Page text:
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Date: Thu, 8 Sep 2011 16:27:58 -0500
From: "jfoug" <jfoug@....net>
To: <john-dev@...ts.openwall.com>
Subject: RE: Question over validity of concept in JtR's benchmarking code.

Here is the quick'n'dirty hack I made to bench to get non-correct passwords
(for my testing).  I will both attach, and put this code inline.

 

diff -urpN john-1.7.8-jumbo-6a/src/bench.c john-1.7.8-jumbo-6b/src/bench.c

--- john-1.7.8-jumbo-6a/src/bench.c      2011-08-03 16:19:13.000000000 +0000

+++ john-1.7.8-jumbo-6b/src/bench.c   2011-09-08 19:35:08.828125000 +0000

@@ -82,9 +82,12 @@ static void bench_handle_timer(int signu

static void bench_set_keys(struct fmt_main *format,

               struct fmt_tests *current, int cond)

{

-              char *plaintext;

+             char *_plaintext;

+             static char *plaintext;

               int index, length;

+             if (!plaintext) plaintext = mem_alloc_tiny(4096,
MEM_ALIGN_WORD);

+

               format->methods.clear_keys();

                length = format->params.benchmark_length;

@@ -92,7 +95,9 @@ static void bench_set_keys(struct fmt_ma

                               do {

                                               if (!current->ciphertext)

                                                               current =
format->params.tests;

-                                              plaintext =
current->plaintext;

+                                             _plaintext =
current->plaintext;

+                                             strcpy(plaintext, _plaintext);

+                                             *plaintext ^= 0x22;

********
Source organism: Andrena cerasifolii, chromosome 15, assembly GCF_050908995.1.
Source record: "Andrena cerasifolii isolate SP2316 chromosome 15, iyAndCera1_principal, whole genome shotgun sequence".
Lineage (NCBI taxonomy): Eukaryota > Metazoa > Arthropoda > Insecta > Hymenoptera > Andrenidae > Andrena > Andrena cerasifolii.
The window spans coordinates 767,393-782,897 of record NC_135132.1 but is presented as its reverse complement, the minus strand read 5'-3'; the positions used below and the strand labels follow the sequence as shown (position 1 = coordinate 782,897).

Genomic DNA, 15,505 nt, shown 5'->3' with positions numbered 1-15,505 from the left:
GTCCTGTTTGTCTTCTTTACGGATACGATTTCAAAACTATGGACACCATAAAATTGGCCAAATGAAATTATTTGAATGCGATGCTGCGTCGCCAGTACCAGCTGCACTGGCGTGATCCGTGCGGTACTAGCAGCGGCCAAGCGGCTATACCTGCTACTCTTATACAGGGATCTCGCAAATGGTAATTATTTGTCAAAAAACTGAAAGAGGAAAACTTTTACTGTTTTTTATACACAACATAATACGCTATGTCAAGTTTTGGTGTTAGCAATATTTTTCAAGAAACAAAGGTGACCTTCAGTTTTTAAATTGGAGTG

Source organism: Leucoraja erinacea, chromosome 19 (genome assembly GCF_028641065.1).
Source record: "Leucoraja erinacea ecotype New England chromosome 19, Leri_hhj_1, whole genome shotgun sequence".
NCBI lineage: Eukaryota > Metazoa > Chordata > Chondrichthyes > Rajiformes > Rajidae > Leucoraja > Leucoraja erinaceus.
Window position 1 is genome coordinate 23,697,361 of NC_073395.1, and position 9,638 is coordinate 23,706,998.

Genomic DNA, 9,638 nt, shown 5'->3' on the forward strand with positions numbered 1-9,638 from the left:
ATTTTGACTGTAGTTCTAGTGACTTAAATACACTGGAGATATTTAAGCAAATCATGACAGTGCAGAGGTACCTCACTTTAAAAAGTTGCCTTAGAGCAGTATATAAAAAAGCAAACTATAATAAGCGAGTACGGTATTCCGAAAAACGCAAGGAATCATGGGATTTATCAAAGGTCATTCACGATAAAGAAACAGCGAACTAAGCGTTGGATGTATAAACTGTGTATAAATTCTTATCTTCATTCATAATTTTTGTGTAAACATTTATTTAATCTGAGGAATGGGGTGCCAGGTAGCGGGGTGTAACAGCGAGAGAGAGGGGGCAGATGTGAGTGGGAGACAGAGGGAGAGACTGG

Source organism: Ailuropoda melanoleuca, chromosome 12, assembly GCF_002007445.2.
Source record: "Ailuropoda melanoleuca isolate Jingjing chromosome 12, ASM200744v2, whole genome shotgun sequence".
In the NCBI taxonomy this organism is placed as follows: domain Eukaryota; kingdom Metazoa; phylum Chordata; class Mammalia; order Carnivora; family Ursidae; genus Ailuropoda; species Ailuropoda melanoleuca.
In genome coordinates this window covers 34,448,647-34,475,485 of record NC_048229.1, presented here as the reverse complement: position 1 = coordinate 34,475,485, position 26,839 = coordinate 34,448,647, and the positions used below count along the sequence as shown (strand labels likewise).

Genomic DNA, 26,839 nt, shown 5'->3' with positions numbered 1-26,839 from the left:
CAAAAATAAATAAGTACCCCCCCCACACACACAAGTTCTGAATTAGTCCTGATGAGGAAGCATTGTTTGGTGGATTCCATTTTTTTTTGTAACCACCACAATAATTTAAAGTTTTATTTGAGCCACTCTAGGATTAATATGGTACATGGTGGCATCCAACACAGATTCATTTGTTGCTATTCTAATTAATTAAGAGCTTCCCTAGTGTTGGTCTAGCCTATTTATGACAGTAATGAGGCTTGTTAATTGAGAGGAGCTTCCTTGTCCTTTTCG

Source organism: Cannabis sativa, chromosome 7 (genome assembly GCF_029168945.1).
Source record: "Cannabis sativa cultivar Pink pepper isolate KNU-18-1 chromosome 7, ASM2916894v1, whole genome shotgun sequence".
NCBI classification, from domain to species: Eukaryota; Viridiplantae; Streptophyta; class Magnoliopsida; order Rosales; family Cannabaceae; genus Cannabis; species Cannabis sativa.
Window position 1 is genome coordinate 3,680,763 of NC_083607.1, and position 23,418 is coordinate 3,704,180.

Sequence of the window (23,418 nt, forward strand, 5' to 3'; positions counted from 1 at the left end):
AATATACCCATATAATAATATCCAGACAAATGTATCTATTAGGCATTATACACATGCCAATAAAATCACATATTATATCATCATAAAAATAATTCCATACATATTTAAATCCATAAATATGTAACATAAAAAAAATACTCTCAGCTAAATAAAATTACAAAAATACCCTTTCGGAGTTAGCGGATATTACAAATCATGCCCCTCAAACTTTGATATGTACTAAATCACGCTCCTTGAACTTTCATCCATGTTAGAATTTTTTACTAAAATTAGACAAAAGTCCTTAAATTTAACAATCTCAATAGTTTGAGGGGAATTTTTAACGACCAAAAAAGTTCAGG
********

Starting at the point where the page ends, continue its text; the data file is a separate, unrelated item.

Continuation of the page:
current++;

                                                if (cond > 0) {

 

 

Here were some timings:

 

Real world, single salt   4450k/ to 4580k/s  Multiple salts (9), 6980k/s to
7280k/s

 

The testing was done using inc:alnum.  The most notable difference in speed,
was 1 byte checksum vs 2 byte checksum (the 2 byte checksum removes more bad
passwords, quicker). 

 

The 'original' benchmark testings are:

 

john -test=5 -for=pkzip

Benchmarking: pkzip [N/A]... DONE

Many salts:     47204 c/s

Only one salt:  47616 c/s

 

 

I can get this 'closer' to reality. If I removed stages 3 and 4 (the calls
into zlib), I ended up with these timings:

john -test=5 -for=pkzip

Benchmarking: pkzip [N/A]... DONE

Many salts:     3773K c/s

Only one salt:  3021K c/s

 

However, if I keep the format exactly the same way it currently is (all 4
'levels' inside of crypt), but change bench.c to not give the correct
password, here is the timings:

john -test=5 -for=pkzip

Benchmarking: pkzip [N/A]... DONE

Many salts:     7437K c/s

Only one salt:  4805K c/s

 

These are the CORRECT timings, which very closer represents real running.
The reason the format is slower, is the overhead in creation of the
passwords, AND due to some of them passing the checksum.

 

Jim.

 

From: jfoug 

 

Is sending correct passwords to the benchmark functions a 'valid' way to
benchmark?    In real testing, we assume that a correct password, is a VERY
rare event. There may be billions, or 100's of billions of passwords tested,
before a correct password is found (if ever).  

 

Would it not make more sense, to provide incorrect passwords when
benchmarking the format?

 


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